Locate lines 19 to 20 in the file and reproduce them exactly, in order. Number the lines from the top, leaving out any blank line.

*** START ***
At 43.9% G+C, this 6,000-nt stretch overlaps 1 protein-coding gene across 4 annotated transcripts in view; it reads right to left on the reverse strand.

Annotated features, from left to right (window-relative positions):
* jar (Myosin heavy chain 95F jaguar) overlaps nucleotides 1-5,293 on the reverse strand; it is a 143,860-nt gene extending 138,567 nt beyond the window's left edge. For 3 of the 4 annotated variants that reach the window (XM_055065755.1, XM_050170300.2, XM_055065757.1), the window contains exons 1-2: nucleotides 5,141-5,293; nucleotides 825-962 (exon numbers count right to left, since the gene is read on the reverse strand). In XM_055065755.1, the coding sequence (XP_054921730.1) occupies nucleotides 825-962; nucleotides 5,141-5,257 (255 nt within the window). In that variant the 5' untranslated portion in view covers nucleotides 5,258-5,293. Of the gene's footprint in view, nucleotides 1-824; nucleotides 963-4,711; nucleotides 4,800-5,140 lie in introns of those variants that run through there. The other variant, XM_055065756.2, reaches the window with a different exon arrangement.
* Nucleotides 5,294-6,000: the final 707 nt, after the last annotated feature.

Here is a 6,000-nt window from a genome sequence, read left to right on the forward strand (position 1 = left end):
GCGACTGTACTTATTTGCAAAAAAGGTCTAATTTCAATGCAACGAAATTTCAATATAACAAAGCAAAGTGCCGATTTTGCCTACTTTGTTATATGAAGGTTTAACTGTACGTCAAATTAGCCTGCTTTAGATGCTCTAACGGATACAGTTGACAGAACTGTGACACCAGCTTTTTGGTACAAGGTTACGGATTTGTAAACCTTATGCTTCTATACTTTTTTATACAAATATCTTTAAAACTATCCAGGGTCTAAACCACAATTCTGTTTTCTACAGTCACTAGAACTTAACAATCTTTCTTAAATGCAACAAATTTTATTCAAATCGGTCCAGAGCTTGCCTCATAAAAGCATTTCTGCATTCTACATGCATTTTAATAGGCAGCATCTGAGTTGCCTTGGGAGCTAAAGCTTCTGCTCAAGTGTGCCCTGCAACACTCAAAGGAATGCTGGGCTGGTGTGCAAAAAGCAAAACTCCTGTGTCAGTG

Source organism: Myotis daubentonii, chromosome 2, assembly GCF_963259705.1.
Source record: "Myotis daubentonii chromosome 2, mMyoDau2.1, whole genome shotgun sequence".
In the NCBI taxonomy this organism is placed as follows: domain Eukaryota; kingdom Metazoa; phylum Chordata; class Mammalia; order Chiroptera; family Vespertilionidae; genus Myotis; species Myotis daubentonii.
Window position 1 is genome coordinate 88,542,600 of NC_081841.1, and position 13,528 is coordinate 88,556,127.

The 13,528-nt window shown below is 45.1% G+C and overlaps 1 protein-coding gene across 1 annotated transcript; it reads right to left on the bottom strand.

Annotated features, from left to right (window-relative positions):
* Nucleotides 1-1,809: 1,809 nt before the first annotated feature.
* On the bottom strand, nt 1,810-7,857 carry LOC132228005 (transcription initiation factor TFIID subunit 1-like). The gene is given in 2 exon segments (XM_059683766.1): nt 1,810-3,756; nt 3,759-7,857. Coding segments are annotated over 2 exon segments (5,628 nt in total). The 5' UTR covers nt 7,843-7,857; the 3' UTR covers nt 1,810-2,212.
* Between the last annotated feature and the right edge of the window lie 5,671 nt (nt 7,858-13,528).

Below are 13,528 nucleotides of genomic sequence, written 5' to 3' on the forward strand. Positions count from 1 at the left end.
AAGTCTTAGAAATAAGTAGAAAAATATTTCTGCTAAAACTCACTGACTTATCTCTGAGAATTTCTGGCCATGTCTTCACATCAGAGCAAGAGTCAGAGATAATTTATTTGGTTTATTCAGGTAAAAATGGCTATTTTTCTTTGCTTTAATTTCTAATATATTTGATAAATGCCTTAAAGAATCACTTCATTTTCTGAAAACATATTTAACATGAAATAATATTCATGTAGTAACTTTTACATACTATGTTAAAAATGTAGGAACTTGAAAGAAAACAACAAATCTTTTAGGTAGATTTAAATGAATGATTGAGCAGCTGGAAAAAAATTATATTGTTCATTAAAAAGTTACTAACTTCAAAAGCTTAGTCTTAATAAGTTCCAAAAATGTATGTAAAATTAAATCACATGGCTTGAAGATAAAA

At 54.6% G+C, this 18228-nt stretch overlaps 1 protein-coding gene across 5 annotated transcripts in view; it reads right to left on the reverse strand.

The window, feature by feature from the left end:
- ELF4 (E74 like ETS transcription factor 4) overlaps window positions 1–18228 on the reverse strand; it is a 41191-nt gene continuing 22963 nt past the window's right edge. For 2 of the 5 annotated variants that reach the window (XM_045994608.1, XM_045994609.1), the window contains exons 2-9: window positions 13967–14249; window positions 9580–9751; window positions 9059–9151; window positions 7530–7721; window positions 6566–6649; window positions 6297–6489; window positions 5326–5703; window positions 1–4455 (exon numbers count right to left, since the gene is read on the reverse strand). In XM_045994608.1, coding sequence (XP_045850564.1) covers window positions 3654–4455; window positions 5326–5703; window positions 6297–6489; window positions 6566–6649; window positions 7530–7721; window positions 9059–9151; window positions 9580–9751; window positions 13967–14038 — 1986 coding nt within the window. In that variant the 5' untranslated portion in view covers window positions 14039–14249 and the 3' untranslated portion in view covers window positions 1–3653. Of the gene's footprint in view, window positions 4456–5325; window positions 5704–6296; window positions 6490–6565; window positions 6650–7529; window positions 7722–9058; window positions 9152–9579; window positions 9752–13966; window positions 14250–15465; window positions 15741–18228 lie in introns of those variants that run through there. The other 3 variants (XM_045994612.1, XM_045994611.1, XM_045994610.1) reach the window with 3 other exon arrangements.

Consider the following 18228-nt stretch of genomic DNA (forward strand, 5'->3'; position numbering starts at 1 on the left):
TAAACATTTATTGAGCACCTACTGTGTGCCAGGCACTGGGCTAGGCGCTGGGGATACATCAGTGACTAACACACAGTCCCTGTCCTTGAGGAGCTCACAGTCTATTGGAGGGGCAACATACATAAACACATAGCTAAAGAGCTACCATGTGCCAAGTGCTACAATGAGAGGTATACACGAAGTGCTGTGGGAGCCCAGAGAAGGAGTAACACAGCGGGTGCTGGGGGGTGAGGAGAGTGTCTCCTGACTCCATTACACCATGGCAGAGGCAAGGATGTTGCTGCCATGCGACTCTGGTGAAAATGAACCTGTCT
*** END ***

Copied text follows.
The window, feature by feature from the left end:
- ELF4 (E74 like ETS transcription factor 4) overlaps window positions 1–18228 on the reverse strand; it is a 41191-nt gene continuing 22963 nt past the window's right edge. For 2 of the 5 annotated variants that reach the window (XM_045994608.1, XM_045994609.1), the window contains exons 2-9: window positions 13967–14249; window positions 9580–9751; window positions 9059–9151; window positions 7530–7721; window positions 6566–6649; window positions 6297–6489; window positions 5326–5703; window positions 1–4455 (exon numbers count right to left, since the gene is read on the reverse strand). In XM_045994608.1, coding sequence (XP_045850564.1) covers window positions 3654–4455; window positions 5326–5703; window positions 6297–6489; window positions 6566–6649; window positions 7530–7721; window positions 9059–9151; window positions 9580–9751; window positions 13967–14038 — 1986 coding nt within the window. In that variant the 5' untranslated portion in view covers window positions 14039–14249 and the 3' untranslated portion in view covers window positions 1–3653. Of the gene's footprint in view, window positions 4456–5325; window positions 5704–6296; window positions 6490–6565; window positions 6650–7529; window positions 7722–9058; window positions 9152–9579; window positions 9752–13966; window positions 14250–15465; window positions 15741–18228 lie in introns of those variants that run through there. The other 3 variants (XM_045994612.1, XM_045994611.1, XM_045994610.1) reach the window with 3 other exon arrangements.